My Life As A Courgette – Unique And Poignant, This Treat Can’t Be Missed

Short reviews for clear and concise verdicts on a broad range of films…


My Life As A Courgette (Dir. Claude Barras/2017)

My Life As A Courgette sets up the ugliness of humanity in the opening scenes. Icare, or as his mother refers to him, Courgette, is an only child. His mother is a drunk, with beer cans strewn across the house, forcing Courgette to entertain himself in his decrepit, grey room. By accident, his mum dies and Courgette is placed in a care home with other children who suffered a similar fate. These are children of drug addicts, murderers and illegal immigrants. Though the stop-motion technique immediately makes you recall Aardman Animation, My Life As A Courgette uses the style to reinforce the heartbreaking truth of the situation: these are young children. The childish playdough-like perspective reminds us that they are kids who love to run around, play in snow and draw on any surface they find. The brutal bullying and isolation of such a care home is revealed but, thankfully, things start to look up for little Courgette. The electric colours, vivid and playful, allude to darker realities too: the dark blue beneath Courgette’s eyes; the little scars and cuts on the children’s faces. The music too, by Sophie Hunger, has a modern, innovative edge, akin to Radiohead’s Amnesiac, without being too distracting. My Life As A Courgette is full of heart and, on reflection, underneath the inevitably sweet and happy ending it highlights those who are left behind. An Oscar nominee and winning many more awards for its unique appearance and poignant tale, this 66-minute treat can’t be missed.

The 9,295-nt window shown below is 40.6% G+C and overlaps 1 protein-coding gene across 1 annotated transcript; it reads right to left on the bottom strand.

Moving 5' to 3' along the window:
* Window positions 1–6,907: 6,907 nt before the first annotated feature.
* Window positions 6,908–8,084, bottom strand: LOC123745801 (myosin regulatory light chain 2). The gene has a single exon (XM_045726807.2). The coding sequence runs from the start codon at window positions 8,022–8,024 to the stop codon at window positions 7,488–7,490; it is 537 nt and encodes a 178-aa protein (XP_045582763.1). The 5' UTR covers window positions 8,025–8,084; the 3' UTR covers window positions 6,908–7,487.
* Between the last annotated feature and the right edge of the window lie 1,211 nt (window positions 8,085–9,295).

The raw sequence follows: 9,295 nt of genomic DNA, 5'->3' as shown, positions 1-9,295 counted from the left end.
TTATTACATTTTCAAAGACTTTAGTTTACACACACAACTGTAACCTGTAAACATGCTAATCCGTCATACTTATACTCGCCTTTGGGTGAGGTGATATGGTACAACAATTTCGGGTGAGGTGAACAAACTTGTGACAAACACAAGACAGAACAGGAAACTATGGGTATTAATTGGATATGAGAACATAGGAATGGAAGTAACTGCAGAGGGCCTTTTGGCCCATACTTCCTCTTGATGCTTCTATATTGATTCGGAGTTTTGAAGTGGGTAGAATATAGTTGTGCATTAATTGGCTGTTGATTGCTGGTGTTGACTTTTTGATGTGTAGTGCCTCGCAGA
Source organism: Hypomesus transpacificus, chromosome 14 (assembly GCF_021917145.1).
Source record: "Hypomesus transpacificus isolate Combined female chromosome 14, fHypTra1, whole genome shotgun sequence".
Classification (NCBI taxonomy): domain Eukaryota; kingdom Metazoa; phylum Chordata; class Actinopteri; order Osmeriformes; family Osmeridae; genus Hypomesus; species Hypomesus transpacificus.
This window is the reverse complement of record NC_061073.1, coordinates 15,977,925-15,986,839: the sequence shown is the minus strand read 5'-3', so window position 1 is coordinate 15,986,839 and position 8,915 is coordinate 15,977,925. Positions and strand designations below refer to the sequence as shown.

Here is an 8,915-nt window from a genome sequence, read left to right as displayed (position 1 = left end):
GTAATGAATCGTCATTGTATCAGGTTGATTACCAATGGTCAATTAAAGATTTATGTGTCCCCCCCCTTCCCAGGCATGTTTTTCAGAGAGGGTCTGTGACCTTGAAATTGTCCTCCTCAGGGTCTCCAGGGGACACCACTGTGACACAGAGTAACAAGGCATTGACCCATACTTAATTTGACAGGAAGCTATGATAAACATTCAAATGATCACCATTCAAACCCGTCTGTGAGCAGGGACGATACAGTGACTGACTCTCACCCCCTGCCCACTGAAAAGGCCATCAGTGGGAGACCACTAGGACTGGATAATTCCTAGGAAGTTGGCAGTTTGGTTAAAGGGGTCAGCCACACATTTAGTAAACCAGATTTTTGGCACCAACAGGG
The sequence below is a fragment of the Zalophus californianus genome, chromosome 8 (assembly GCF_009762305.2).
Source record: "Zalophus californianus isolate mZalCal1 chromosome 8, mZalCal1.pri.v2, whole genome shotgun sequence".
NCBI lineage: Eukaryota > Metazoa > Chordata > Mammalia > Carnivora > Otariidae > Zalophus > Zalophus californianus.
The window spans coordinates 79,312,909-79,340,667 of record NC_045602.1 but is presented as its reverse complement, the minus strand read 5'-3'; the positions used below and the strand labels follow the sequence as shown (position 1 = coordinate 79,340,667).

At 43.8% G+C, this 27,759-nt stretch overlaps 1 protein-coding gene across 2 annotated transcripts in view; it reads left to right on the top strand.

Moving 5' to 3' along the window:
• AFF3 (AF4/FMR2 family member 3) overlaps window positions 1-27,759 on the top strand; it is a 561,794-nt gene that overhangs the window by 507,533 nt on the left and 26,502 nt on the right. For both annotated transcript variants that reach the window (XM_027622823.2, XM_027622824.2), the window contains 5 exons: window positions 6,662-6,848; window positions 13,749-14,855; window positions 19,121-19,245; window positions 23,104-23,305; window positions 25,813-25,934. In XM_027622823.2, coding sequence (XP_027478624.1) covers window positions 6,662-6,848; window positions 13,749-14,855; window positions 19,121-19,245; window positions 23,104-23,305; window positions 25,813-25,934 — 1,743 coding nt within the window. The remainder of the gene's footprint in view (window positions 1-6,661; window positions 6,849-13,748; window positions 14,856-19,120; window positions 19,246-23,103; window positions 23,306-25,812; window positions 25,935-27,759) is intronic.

Rating: 8/10

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